Golden Globes exclude animated films in stellar year for 2D animation


It hasn’t been the strongest year for original American animation on the big screen. The Golden Globe nominations for best animated feature prove it. Three of the five nominees – Toy story 4, How to Train Your Dragon: The Hidden World, and Frozen 2 – are suites, while another, The Lion King, is a remake that his studio won’t recognize as animated for marketing or other reasons. The band’s only original nominee, and the only one who hasn’t been done in CGI, is Laika’s stop-motion. Missing link, itself something of a disappointment.

This list is a fair reflection of the state of mainstream animation today. CGI has dominated multiplexes this century to the exclusion of traditional 2D animation. And while in recent years CGI animated films were one of the few genres in which studios were willing to produce original ideas, this year mainstream animation has been hit hard by the franchise bug. . These suites are not bad (Toy story 4 is big enough to be a worthy winner), but it’s a little depressing to think that that’s all there is.


However, look beyond the big mainstream studio films and you’ll find that this year has been surprisingly strong, not just for animated films, but for the often overlooked art of mainstream animation. Although only 10 of them have been released on a large scale, 32 films have qualified for the Oscar for Best Animated Feature this year, most of them international productions and many of them made in styles. traditional or hybrid.

The fact that these foreign and independent films weren’t nominated for the Golden Globes could indicate that there are so many options that it’s hard to agree on the must-sees. Pretty amusing, The Lion King wasn’t even submitted as an animated film at the Oscars, so even if the Oscar nominations for animation are otherwise the same as the Globes, there’s still a good chance at least one movie traditional entertainment enters it.


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Japan, of course, is the country that produces the most traditional animation, and there are four different animated films submitted for the Oscars. Three of these films are nominated in the Best Independent Feature Film category at the Annie Awards: Promare, Alter with you, and Okko’s Inn (the beautiful but incredibly confusing Children of the sea did not make the cut). All of these films are distributed in America by GKIDS, which has had some success in bringing cartoons to theaters for Fathom Events. Last year he also successfully campaigned for Mirai to become the first Oscar-nominated non-Ghibli anime feature and the only Globes-nominated anime.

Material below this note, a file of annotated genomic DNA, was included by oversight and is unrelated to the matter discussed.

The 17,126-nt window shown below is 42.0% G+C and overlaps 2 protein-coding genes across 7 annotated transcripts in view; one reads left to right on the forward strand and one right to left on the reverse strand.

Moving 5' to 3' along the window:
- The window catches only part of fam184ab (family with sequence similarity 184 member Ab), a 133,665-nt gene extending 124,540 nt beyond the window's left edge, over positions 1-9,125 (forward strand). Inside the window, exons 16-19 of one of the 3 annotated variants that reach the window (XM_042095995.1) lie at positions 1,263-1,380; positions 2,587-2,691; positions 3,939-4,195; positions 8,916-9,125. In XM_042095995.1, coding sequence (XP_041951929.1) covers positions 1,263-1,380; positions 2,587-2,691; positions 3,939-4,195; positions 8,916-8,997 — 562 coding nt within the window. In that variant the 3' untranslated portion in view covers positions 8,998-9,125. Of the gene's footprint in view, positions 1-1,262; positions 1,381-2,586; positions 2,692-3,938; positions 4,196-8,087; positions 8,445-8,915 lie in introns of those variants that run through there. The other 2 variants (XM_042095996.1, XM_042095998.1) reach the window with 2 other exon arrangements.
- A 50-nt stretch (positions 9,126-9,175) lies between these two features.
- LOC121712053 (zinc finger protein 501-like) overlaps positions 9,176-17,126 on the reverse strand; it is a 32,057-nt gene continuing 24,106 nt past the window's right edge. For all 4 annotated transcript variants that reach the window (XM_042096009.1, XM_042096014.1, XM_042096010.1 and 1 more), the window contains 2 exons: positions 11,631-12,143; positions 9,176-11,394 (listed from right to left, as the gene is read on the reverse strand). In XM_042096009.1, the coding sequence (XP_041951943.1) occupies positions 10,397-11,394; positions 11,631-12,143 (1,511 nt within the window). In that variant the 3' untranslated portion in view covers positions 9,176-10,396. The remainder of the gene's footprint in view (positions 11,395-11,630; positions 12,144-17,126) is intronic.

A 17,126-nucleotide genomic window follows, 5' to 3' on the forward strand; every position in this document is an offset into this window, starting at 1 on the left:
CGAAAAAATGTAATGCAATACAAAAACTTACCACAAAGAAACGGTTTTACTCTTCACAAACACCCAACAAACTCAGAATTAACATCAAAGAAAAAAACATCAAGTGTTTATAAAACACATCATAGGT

Among this year’s contenders, Promare is the most exciting. This is a politically charged, cheerfully cartoonish action film with an astonishing mix of 2D character animation and hyper-stylized CGI backgrounds. This is GKIDS ‘second biggest box office hit of all time (barely behind the Ghibli-esque Mary and the witch’s flower), and on its way to becoming a cult classic. However, that might be a bit too specialized for Oscar voters.

Alter with you has more mainstream appeal and is a very good movie in its own right. This is Japan’s official submission for the Oscar for Best International Picture, so it could very well end up with two different nominations. Maybe the voters who missed the boat check the your name, unfairly snubbed in 2016, will join the work of Makoto Shinkai. It’s possible, however, that the film’s controversial ending will prevent it from becoming an easy consensus choice.


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A few different non-animated contestants also offer a chance to diversify the Oscar roster for Best Animated Feature beyond sequels and CGIs. Netflix offers two great films that combine hand-drawn animation with innovative computer techniques: Klaus and I lost my body. The first, a good-natured Christmas tale aimed primarily at kids but with enough of a Tim Burton-style gothic edge to keep adults involved, is the greatest hope for the future of traditional Disney-style animation. The latter, a French film about a severed hand separated from her body, dominates critics’ awards but is sadly inconsistent (the severed hand thing is far superior to the dull and harassing love story).


Buñuel in the turtle maze joined I lost my body and the three aforementioned animated films in the Best Independent Film category of the Annie Awards. The famous surrealist filmmaker’s biopic is highly regarded by those who have seen it (it’s 100% on Rotten Tomatoes), but few have because the film has never played in more than six theaters at a time.

More widely available among black horse contenders is Primal: Tales of Savagery by Genndy Tartakovsky, which certainly deserves a nomination based on artistry alone – as long as awards voters see it as a movie and not five chained TV episodes for awards qualification.


Even having one of those films nominated alongside CGI sequels and remakes would make this awards season more exciting for animation fans. Even though the Oscars are just as little adventurous as the Globes and just name another mainstream CGI version instead of The Lion King, viewers should always look for these exciting animated films outside of the multiplex.

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